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I know the basics of mySQL and database normalization.

I am getting into Microsoft programming now and plan to do a large website using ASP.NET MVC. The level of complexity of the website is probably similar to StackOverflow and other database-intensive websites. Except mine won't expect so many visitors of course :)

I hear Entities is the way of the future and ASP.NET MVC tutorials seem to use entities a lot instead of linq to SQL. Also I read Entities are likely to support other databases which would be useful for me later on.

I was thinking of learning to use Entities and wondered if the Microsoft DB stack requires that you first learn SQL, and then ADO.NET, and then Entities... or if a single book on Entities should cover my needs? What would you tell a motivated person to study, given that I don't want to read 6 months of learning material before coding. I want to get started soon but I don't want to misuse a database in a risky manner (security wise).

If Entities are overkill or too complicated, I could also study ADO.NET or whatever is a bit higher level than just inlining SQL queries in my code. I'm open to suggestions that work with MVC!

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closed as primarily opinion-based by Pang, CRABOLO, Mark Rotteveel, Pradeep Kumar, Miki Aug 22 '15 at 12:19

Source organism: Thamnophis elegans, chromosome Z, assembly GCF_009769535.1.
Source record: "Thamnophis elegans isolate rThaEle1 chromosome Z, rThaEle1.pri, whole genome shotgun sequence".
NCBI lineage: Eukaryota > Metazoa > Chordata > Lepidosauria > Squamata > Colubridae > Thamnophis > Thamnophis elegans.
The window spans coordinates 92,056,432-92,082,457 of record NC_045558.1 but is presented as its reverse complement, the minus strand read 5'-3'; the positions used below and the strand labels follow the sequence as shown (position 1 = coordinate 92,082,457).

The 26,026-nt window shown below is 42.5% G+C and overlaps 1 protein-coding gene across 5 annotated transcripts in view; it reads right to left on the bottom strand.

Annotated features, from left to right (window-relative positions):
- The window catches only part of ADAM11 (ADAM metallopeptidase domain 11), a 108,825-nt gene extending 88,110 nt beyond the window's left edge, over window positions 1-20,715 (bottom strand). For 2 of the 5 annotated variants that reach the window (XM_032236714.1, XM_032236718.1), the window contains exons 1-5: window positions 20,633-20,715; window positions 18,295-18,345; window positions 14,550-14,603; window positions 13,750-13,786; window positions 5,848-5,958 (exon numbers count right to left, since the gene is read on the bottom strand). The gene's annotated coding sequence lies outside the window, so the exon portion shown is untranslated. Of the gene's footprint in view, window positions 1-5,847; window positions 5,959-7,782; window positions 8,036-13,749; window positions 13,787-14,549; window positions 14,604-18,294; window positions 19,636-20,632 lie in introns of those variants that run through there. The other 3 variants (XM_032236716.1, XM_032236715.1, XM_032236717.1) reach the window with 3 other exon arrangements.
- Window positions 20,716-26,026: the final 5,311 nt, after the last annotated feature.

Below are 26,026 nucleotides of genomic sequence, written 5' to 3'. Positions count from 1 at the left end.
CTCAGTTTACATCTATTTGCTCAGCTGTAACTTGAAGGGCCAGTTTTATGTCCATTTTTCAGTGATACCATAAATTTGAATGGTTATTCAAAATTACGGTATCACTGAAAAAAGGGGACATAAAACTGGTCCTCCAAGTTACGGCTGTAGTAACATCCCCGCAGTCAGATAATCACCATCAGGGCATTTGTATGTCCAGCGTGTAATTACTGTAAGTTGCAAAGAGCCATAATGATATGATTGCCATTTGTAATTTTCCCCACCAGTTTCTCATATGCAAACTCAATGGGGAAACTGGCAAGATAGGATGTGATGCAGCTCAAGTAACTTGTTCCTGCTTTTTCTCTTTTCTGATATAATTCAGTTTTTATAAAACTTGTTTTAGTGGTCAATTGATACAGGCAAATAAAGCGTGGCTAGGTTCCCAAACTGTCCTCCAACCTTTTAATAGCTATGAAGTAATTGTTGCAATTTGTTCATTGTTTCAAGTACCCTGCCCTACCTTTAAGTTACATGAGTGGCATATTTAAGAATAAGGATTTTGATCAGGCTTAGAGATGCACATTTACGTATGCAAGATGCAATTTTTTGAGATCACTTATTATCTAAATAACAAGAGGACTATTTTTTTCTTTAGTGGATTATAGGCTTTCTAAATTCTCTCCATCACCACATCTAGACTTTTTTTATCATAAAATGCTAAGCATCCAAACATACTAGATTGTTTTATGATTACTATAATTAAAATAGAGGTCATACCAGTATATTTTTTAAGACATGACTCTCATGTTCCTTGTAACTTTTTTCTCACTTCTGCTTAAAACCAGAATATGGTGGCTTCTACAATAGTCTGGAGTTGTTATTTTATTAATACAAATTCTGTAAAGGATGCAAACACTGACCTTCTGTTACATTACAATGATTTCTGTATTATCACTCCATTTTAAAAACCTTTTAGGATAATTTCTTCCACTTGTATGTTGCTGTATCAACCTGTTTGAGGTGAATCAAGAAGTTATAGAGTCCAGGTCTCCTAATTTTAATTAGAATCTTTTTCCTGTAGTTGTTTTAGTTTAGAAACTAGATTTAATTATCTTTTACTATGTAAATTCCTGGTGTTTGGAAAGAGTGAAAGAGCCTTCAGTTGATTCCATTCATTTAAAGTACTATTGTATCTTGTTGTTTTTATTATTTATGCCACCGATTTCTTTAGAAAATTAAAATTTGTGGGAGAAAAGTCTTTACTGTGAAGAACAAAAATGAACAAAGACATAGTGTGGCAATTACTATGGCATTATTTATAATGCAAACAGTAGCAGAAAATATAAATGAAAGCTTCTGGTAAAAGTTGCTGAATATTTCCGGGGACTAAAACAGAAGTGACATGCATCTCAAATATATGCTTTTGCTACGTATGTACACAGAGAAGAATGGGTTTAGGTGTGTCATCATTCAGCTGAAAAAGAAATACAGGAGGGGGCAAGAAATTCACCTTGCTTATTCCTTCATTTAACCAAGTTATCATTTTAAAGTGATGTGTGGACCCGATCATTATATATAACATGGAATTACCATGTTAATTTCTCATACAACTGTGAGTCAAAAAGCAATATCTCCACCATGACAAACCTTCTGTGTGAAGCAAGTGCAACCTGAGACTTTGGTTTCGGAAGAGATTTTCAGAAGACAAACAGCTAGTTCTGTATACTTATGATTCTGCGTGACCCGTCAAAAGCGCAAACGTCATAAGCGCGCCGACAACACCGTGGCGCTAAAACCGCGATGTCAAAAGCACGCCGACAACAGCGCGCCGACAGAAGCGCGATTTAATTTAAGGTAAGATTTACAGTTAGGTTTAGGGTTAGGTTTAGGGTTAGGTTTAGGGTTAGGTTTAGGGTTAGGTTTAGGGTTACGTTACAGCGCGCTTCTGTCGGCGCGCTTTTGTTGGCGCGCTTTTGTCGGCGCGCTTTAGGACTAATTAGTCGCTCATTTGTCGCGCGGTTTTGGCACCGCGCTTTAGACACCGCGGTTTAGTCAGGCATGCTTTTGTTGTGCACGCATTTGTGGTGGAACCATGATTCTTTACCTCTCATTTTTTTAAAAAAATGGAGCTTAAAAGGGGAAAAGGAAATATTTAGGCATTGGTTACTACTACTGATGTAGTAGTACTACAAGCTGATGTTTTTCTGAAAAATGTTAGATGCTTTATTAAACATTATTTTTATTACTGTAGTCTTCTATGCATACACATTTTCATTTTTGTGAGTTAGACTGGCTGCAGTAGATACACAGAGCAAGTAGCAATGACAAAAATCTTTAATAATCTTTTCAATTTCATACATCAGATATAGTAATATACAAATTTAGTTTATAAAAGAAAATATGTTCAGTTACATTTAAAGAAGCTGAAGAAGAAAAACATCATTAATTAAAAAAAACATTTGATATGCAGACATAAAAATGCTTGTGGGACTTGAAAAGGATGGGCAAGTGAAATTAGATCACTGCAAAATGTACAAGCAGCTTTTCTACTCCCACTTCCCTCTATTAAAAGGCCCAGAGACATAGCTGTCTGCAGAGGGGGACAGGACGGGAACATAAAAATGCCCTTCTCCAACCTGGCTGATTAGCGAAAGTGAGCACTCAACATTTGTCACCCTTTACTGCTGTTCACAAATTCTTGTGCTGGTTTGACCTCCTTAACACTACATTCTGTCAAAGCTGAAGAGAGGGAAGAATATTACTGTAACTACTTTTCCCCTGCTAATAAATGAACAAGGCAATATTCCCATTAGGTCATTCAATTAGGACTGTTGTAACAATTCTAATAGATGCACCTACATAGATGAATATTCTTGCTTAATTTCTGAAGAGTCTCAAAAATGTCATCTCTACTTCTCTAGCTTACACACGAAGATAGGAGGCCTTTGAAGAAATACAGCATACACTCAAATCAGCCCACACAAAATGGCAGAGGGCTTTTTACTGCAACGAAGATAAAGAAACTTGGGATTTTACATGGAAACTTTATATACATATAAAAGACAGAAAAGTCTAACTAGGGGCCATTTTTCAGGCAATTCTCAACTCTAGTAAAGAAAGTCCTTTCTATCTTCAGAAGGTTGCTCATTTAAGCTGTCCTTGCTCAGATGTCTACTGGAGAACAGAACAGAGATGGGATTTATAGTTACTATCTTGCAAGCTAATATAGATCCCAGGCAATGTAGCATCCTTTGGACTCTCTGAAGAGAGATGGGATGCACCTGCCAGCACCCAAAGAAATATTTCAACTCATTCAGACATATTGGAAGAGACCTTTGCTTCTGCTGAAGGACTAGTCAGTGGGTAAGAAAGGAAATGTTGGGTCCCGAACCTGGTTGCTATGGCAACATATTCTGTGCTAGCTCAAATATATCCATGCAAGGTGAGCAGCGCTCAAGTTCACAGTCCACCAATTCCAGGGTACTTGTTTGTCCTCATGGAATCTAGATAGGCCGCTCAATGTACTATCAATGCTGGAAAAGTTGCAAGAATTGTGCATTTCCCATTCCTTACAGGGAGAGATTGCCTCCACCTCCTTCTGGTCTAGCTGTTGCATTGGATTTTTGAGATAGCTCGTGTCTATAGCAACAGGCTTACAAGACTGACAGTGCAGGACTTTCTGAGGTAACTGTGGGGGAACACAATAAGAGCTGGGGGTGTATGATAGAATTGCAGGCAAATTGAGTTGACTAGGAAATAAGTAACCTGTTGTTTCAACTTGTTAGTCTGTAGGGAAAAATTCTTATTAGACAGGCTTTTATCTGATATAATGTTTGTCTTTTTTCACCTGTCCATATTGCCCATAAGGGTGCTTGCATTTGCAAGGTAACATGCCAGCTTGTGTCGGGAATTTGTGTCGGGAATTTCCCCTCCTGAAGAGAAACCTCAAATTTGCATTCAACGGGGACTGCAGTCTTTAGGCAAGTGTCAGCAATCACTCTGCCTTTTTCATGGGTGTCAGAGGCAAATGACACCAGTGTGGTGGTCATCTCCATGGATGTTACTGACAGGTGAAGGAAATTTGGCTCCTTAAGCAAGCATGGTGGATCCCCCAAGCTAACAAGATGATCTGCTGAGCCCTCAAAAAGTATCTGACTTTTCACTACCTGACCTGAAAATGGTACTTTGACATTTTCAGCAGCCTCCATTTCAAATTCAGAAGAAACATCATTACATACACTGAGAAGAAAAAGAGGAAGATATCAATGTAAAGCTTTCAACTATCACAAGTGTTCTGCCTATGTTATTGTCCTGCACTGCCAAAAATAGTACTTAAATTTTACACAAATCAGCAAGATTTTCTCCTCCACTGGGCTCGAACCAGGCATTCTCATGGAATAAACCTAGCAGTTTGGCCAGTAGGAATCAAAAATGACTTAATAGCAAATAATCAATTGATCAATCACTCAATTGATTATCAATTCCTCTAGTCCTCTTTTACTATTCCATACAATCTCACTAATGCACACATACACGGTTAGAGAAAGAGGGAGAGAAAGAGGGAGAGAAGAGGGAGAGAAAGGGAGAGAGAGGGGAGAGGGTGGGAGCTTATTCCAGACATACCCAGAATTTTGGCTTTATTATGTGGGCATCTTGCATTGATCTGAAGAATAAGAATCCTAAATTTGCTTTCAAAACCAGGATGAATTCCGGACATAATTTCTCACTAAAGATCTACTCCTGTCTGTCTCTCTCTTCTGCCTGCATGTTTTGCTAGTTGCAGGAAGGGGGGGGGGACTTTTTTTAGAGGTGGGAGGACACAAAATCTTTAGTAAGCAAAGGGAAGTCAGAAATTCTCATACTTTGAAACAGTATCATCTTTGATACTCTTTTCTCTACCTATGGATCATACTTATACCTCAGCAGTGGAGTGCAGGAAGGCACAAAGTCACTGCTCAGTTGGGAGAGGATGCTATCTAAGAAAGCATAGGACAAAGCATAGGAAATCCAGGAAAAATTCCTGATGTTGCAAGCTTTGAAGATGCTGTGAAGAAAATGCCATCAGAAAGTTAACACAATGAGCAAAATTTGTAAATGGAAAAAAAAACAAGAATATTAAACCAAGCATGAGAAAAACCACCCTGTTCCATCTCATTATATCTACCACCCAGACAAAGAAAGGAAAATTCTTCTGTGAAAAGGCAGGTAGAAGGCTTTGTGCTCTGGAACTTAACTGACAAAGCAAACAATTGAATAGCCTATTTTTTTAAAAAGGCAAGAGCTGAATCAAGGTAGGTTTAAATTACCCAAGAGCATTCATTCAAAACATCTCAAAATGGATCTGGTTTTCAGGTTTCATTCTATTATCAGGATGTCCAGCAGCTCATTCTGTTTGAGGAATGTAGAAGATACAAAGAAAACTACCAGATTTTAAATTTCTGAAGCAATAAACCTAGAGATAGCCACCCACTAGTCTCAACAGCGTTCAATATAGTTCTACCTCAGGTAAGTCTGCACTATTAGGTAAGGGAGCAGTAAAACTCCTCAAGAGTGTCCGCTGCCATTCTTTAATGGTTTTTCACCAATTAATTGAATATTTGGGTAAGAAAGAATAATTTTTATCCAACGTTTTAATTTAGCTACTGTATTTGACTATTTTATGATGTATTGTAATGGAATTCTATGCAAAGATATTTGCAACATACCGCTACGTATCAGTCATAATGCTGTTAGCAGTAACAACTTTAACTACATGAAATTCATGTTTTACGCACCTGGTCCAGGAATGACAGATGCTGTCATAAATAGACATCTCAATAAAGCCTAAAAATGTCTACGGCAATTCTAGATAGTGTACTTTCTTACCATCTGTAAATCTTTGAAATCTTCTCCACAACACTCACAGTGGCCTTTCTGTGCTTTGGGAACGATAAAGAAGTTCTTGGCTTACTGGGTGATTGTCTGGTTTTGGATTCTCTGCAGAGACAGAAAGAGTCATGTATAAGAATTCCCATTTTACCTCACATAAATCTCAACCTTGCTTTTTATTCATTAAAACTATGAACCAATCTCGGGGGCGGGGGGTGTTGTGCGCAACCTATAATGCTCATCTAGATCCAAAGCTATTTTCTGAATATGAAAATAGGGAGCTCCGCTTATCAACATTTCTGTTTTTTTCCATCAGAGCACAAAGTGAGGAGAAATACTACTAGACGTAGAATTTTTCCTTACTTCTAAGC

Many good questions generate some degree of opinion based on expert experience, but answers to this question will tend to be almost entirely based on opinions, rather than facts, references, or specific expertise.If this question can be reworded to fit the rules in the help center, please edit the question.

up vote 3 down vote accepted

Well, learning good stuff never hurts but if you want to get started and you want to use SQL Server as your DB, go with LINQ to SQL. LINQ to Entities is more complicated than LINQ to SQL and is designed to make the database tier transparent. It's more useful when you need your application to work seamlessly on plenty of DB engines.

By the way, before you ask, "no, LINQ to SQL is not dead."

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1  
+1 I'm using LINQ-to-SQL until EF does what I need as easily as L2S does, maybe longer. ;-) – tvanfosson Aug 1 '09 at 12:41
    
I plan to use Microsoft's BizSpark program to get free software for now. But I'm afraid of SQL's costs in the future which is why I am hoping for something that will allow me to switch DBs later. Maybe this is unnecessary? – PRINCESS FLUFF Aug 1 '09 at 12:56
    
SQL Server Express is free and BizSpark provides it for 3 years. 3 years is a long time! YAGNI. – Mehrdad Afshari Aug 1 '09 at 12:58

I'd suggest that you'd probably be best focusing on LINQ-to-???, where ??? could be Entities, nHibernate, or SQL. I don't think it would be particularly useful to go back and look at DataTables, DataReader, etc. You'll need to be aware of how things work under the hood with Connections, Transactions, etc., but any reasonable treatment of the LINQ-to-??? stuff should cover enough of this to get you started. If you run into issues where knowing the underlying implementations using lower-level constructs is required, you can always dig in then.

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